Growers who raise from 5,000 to 20,000 birds each year may find it cost-effective to build processing facilities that meet state licensing requirements. For very small growers, though, this is not the case. Recognizing this, the USDA allows another exemption under which a farmer may butcher up to 1,000 birds a year (either on farm or at a "custom" slaughter facility) and sell them without federal oversight. But not all states recognize this exemption, and how it is regulated varies widely. Oregon, for example, does not recognize the 1,000-bird exemption, although Washington, Montana and several other Western states do. In some states, regulators aren't interested in small growers who sell 1,000 birds or fewer. Others, however, require a state license -- which effectively makes the "exemption" another permit category. "One of the problems (small growers) have," says Gwin, "is that there's not consistency among inspectors in different states, or even consistency in state-level inspectors."
It might help small, independent poultry growers if there were more USDA-inspected slaughterhouses available to serve them. But in order to get USDA approval, a slaughterhouse must navigate a costly and complex permitting process and adhere to strict regulations involving the number of hours worked, the way the birds are gutted and other issues. Many of the requirements involve extra expense, such as hiring assistants for federal inspectors. Despite these challenges, this fall Joe and Karen Schueller began operating the first USDA-inspected slaughterhouse in Oregon especially for independent poultry growers, after a five-year building and permitting process. The Schuellers are charging $5.50 per chicken. That may prove too high for some small farmers, but as of early October, about 30 growers had scheduled slaughter dates at the new facility south of Portland.
Meanwhile, some growers are successfully navigating Oregon's state licensing process, and regulators are trying to make it easier to do. Twelve state-licensed poultry slaughter facilities now operate under the 20,000-bird exemption, says Postlewait; seven of these were licensed in the past two years. And now that Jones' facility is licensed, "anybody could come and copy what we've done," Jones says, "(because) we've got that golden stamp of approval."
In September, ODA released a new set of guidelines on how to build and operate a state-licensed poultry-processing facility. The guidelines, which cover details ranging from floor materials and water supply to equipment locations for scalding and plucking birds, should clarify requirements and increase consistency among Oregon's 33 food safety inspectors. Jones acknowledges that it's improved the situation somewhat. Still, he remains frustrated with regulations he sees as a "horrendous hurdle" for small farmers.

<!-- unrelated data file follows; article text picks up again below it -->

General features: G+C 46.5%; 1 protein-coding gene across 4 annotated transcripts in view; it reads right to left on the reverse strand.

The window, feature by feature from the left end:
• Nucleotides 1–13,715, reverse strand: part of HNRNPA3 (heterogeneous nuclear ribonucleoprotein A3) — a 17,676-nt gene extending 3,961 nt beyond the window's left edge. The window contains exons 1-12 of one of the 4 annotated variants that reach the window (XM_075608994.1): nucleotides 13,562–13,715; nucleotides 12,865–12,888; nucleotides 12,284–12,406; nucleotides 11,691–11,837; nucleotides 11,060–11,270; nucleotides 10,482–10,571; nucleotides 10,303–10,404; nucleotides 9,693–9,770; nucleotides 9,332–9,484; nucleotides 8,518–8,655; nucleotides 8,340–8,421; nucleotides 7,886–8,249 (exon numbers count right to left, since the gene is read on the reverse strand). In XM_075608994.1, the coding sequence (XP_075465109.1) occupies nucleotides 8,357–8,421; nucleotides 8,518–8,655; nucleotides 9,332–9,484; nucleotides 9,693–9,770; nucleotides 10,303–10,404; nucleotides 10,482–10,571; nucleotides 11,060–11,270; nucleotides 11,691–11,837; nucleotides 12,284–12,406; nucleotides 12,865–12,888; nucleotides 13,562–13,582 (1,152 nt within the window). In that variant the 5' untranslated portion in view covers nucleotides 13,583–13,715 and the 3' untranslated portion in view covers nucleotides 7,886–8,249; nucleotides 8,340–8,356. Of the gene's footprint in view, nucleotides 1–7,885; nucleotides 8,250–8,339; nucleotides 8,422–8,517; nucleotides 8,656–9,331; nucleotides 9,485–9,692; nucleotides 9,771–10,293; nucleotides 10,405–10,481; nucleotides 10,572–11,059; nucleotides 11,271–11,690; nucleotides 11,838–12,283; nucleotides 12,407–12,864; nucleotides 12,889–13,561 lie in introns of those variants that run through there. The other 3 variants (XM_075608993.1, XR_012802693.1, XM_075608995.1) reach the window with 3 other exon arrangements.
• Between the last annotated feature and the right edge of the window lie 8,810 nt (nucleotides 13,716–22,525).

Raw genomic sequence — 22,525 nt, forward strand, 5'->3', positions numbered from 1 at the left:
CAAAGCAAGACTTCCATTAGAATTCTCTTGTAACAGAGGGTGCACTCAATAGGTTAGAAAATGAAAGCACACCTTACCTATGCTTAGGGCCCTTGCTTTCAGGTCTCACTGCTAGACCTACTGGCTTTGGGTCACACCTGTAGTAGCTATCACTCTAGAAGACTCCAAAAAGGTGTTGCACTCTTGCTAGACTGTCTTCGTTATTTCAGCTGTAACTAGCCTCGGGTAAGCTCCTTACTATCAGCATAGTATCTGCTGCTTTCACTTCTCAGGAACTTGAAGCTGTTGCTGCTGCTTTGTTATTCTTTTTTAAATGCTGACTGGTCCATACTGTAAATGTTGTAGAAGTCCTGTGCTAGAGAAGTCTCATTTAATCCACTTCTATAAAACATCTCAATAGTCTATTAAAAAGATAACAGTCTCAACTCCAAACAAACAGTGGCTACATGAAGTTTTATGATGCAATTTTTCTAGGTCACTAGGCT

The ODA is taking other steps to help small poultry growers, says Postlewait. To increase consistency, the agency has designated two staff members to handle all small farm licensing questions, and Postlewait says they work continuously on the goal of "complete harmonization" among food safety inspectors. The agency is determined to communicate more effectively with farmers, Postlewait says, noting that, "ODA inspectors dedicate a substantial portion of their time to trying to educate small, inexperienced processors without processing or food safety background."
Mobile poultry slaughterhouses may also be part of the answer for small growers. Several have been licensed by Western states, including Montana, Washington and California. These abattoirs-on-wheels move from farm to farm, operating under the 20,000-bird exemption. Unfortunately, they're expensive to build, and currently none are in the works in Oregon.
Gwin, who has been working with the Oregon Legislature to get the 1,000-bird exemption passed, predicts it will become state law in 2011. That would benefit people like Clare Carver and Brian Marcy of Big Table Farm in Gaston, who raise about 150 birds a year along with pigs and cattle, and also make wine. Carver provides eggs and wine to restaurants, but she can't sell her poultry because there are no slaughter options available that are both legal and affordable. Mark Anderson, who farms chickens in St. Paul, Ore., says that if the exemption passes, "you're just going to see an explosion of these small poultry farmers doing 1,000 birds, so it's on the verge of completely changing everything."
Back at Afton Field Farm, it's a mid-October Wednesday -- slaughter day. Tyler Jones and his crew of 10 men and women have 400 birds to kill and process today, and they've been working steadily all morning. The odor, even outside, is strong, and the bright-red blood is plentiful as the birds' throats get slashed. A cheerful call goes out when the last chicken is dispatched. It's hard, messy work, even without the regulatory hurdles, but Tyler Jones is convinced it's those hurdles that are slowing the birth of new farms like his. "There are literally 100 other people in this state who, if it was even minutely more easy to do," says Jones, "would be in the business as well."